This morning’s Detroit Free Press has an interesting article from Mitch Albom, “Examining the NFL’s Debate for Penalties for N-Word.” In the article, Mitch writes of his discomfort with the NFL’s new rule fining the on-field use of the N-word, while decrying any use of the N-word.
There’s lot of places to go with this, but let me address two consecutive sentences in Mitch’s article:
“Look. I don’t shake the rafters of this idea and find sociological ghosts of white supremacy. I see a multi-billion-dollar entertainment industry worried about its image.”
What are the unspoken assumptions within those two sentences?
1. White supremacy is a thing of the our past- a ghost.
2. The present, multi-billion-dollar entertainment industry has no vestiges of white supremacy, particularly as a means of protecting its image within a culture of whiteness.
3. There are no connections between assumptions 1 and 2 above.
Let me start with Mitch’s assumption that “white supremacy” is a thing of the past. I do recognize that this can be loaded language, and that it is too often understood as being synonymous with “white racist.” However, we live in a culture that uses a dominant “white racial frame,” a frame that, as Joe Feagin writes, “…has been a ‘master frame,’ a dominant framing that provides a generic meaning system for the racialized society that became the United States.” This is the frame that most whites, and many people of color, use to view our culture and thus is the standpoint from which judgments are made. It’s clearly a frame of white privilege, and much of this white privilege is unconscious. Thus the frame of “whiteness” becomes the norm for what is judged as right or wrong, and what is worthy of merit. We live in a society where a huge number of people of color have their voting rights disenfranchised through a politics of imposed privilege , or the New Jim Crow . We live in a society that justifies the murder of black men and children through the twisted logic of stand your ground. I could go on and on, but this is enough to call into question the idea that white supremacy is something we have overcome. As such, I am not saying that we have a culture dominated by individual white racism, but we undeniably have a culture that systematically works to privilege whiteness.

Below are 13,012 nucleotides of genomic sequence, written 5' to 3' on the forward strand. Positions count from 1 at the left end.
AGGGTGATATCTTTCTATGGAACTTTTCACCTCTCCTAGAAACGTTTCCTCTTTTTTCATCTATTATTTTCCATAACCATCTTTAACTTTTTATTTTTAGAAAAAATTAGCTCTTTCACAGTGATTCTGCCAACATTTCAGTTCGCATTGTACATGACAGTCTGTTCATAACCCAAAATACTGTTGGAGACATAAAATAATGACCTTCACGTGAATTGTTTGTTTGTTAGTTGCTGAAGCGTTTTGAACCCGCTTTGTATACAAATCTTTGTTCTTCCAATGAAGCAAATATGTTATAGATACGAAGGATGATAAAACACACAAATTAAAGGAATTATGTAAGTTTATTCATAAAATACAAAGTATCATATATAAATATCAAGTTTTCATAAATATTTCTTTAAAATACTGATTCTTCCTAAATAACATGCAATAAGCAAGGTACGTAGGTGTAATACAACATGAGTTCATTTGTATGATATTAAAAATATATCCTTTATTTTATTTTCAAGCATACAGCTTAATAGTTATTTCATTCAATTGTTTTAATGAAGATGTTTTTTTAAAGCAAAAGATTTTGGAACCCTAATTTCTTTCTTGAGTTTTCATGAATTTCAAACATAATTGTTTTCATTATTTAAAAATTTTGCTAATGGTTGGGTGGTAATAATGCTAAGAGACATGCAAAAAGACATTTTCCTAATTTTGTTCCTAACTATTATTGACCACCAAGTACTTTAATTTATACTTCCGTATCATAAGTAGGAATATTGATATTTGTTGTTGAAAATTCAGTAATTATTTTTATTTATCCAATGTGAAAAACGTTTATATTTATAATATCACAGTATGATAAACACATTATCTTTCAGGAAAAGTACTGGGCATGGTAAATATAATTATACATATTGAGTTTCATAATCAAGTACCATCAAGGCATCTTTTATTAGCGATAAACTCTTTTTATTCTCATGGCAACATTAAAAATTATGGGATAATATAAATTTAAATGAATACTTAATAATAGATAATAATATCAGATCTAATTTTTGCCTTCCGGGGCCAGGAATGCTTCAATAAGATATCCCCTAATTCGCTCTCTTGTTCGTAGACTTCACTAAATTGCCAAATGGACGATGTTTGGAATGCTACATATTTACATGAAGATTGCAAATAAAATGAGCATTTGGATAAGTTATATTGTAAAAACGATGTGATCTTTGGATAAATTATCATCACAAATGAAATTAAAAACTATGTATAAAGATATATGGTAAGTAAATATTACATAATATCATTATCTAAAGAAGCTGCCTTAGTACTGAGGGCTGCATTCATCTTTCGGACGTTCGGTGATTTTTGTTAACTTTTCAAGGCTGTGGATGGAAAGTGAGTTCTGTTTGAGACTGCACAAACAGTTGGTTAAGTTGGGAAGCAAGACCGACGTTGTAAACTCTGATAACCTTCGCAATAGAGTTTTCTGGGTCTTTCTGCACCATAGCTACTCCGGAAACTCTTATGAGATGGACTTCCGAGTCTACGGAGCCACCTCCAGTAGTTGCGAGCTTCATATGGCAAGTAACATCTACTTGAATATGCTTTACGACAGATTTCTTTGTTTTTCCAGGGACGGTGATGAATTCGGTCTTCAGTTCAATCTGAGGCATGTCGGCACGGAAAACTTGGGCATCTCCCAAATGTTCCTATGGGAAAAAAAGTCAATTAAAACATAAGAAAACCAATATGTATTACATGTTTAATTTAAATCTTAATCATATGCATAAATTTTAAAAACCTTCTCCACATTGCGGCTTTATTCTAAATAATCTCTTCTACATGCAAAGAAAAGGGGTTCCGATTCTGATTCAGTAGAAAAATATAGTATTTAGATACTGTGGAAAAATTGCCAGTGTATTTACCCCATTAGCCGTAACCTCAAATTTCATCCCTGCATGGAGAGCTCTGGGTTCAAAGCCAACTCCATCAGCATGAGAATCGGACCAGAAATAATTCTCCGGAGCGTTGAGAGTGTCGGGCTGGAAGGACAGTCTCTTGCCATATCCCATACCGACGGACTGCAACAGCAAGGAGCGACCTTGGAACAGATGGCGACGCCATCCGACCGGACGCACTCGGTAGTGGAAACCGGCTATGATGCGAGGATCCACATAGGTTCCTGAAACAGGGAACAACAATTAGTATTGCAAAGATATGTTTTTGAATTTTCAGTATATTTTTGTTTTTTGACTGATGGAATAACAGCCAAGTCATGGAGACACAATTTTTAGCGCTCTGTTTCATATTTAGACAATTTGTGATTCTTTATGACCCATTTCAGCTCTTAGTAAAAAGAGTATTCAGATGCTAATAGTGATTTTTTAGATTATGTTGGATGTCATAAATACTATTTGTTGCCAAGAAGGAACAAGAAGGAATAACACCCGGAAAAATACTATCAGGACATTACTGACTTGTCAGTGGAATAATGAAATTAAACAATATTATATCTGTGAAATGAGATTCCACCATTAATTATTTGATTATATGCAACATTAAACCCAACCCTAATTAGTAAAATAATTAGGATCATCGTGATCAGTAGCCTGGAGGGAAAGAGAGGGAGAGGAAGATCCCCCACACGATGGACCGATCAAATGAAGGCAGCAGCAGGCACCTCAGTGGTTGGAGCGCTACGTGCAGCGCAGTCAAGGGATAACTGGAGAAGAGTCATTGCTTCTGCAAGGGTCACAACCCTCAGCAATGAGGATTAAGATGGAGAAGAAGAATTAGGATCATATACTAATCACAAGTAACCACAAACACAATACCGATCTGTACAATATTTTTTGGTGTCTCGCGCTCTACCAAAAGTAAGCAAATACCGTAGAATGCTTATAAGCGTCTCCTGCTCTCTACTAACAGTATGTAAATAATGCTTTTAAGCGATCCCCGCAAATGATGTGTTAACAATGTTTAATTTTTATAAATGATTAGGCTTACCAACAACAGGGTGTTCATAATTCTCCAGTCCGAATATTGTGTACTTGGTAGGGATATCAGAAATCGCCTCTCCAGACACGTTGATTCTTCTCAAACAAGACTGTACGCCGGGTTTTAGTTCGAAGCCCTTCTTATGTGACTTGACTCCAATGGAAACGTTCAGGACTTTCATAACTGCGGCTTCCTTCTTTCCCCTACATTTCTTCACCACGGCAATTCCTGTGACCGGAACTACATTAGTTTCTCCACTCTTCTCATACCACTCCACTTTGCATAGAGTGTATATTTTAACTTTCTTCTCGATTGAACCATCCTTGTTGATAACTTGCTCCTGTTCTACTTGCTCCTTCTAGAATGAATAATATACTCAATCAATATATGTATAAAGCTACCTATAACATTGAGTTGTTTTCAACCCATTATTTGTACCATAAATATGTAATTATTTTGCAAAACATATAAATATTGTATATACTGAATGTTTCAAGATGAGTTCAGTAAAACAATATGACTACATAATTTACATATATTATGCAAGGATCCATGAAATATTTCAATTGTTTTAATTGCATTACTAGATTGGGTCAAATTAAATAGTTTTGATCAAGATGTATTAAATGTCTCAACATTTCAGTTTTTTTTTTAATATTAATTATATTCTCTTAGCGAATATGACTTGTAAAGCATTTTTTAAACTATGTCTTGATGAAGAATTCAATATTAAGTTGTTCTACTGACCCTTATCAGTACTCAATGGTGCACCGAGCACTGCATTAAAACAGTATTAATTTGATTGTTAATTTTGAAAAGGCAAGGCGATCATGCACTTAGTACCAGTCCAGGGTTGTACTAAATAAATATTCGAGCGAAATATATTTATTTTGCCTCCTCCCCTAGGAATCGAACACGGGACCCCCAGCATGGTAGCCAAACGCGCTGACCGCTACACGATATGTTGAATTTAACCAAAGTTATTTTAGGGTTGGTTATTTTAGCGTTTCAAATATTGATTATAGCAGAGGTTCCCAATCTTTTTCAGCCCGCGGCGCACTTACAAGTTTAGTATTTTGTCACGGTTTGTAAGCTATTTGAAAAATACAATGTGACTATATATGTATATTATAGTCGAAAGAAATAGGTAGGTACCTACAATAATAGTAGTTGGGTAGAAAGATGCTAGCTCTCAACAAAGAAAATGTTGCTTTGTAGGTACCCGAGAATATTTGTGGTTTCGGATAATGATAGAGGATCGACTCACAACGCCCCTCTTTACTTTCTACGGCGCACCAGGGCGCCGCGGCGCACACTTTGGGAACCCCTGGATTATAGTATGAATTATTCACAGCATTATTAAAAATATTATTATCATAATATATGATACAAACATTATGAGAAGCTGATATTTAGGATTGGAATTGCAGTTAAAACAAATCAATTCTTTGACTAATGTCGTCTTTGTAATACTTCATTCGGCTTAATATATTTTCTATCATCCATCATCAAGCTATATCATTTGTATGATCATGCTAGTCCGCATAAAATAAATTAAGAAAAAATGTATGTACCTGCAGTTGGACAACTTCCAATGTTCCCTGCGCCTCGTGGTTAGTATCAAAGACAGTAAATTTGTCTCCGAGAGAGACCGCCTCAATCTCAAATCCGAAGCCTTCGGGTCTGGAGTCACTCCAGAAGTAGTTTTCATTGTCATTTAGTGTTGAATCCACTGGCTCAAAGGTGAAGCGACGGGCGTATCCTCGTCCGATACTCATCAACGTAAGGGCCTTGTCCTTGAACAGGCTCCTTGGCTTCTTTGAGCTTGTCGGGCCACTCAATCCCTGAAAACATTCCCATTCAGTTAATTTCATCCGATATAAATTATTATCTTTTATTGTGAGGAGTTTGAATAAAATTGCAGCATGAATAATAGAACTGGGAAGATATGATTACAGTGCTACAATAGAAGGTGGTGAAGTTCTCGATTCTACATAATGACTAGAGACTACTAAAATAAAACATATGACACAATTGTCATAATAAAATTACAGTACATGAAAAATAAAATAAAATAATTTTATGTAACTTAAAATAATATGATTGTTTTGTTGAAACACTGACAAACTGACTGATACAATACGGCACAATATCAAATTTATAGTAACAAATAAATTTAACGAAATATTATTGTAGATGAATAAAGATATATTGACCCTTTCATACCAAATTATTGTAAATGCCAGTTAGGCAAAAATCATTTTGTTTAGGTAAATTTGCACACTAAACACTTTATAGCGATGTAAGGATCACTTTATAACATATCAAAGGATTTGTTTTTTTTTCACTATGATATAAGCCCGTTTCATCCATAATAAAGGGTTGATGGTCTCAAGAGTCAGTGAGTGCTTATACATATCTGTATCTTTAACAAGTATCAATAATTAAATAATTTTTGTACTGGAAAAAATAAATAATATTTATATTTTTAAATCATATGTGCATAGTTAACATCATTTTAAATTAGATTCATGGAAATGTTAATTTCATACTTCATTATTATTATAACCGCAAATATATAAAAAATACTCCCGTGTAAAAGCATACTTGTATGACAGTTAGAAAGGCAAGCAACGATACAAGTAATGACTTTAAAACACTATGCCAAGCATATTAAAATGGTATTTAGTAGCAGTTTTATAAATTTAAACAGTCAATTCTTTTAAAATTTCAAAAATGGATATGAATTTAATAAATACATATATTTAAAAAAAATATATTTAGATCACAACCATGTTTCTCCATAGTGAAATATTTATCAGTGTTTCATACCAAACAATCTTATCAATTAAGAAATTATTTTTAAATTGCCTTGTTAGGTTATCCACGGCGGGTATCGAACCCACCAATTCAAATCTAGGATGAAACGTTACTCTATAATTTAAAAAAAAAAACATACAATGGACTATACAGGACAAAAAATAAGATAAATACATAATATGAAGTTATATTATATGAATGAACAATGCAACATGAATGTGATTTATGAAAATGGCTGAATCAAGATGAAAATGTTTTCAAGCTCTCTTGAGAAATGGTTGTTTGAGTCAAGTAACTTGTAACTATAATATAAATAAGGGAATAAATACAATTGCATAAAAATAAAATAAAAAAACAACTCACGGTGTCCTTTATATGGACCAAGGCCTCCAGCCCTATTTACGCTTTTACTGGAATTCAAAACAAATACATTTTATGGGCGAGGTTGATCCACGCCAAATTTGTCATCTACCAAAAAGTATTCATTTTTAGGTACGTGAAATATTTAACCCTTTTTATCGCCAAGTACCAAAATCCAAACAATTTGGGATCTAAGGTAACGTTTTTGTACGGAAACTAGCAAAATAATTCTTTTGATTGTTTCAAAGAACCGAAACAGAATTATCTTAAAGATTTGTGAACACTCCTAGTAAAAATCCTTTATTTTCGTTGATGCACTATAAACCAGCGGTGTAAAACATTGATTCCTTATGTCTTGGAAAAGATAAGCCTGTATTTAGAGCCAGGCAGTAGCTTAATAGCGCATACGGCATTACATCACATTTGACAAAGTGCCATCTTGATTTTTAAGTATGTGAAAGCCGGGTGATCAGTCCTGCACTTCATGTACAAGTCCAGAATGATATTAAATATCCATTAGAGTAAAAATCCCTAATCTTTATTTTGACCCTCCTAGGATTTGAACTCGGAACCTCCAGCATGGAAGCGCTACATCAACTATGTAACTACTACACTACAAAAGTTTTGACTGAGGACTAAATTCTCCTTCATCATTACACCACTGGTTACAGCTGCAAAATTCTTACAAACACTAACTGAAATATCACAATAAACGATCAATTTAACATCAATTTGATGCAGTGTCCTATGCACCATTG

What is “normal”? Whiteness. What does success mean? Whiteness. Who decides? People who have power based on whiteness. These are the assumptions that are hidden by the privilege Mitch Albom represents.
What we have is a multi-billion dollar entertainment industry trying to protect its image, an image necessarily grounded in whiteness. (Duly note the recent uproar over Richard Sherman.)
The problem with Mitch is that his article reaffirms the standards of white supremacy. In writing of white supremacy and college admissions, David Leonard writes, “Whiteness is what is meritorious and everything else is secondary. The rules and the standards must reflect and reaffirm the spots reserved for white students. ” The same concerns over “merit” as determined by whiteness occurs in all categories of our culture, including language and sports. Very simply, Albom is making a judgement on the merit of language from the perspective of his white privilege while obscuring the existence of white privilege.
The fundamental question is not about the merit and ownership of the N-word, but just who gets to determine the merit of anything? And who has voice in such determination?
I vote against Mitch.